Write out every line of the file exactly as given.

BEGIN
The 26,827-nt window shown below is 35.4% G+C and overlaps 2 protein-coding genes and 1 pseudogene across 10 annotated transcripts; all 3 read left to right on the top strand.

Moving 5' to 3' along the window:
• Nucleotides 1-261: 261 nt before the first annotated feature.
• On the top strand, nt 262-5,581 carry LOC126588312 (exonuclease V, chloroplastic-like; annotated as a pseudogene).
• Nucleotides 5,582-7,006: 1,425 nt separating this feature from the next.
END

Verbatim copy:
The 26,827-nt window shown below is 35.4% G+C and overlaps 2 protein-coding genes and 1 pseudogene across 10 annotated transcripts; all 3 read left to right on the top strand.

Moving 5' to 3' along the window:
• Nucleotides 1-261: 261 nt before the first annotated feature.
• On the top strand, nt 262-5,581 carry LOC126588312 (exonuclease V, chloroplastic-like; annotated as a pseudogene).
• Nucleotides 5,582-7,006: 1,425 nt separating this feature from the next.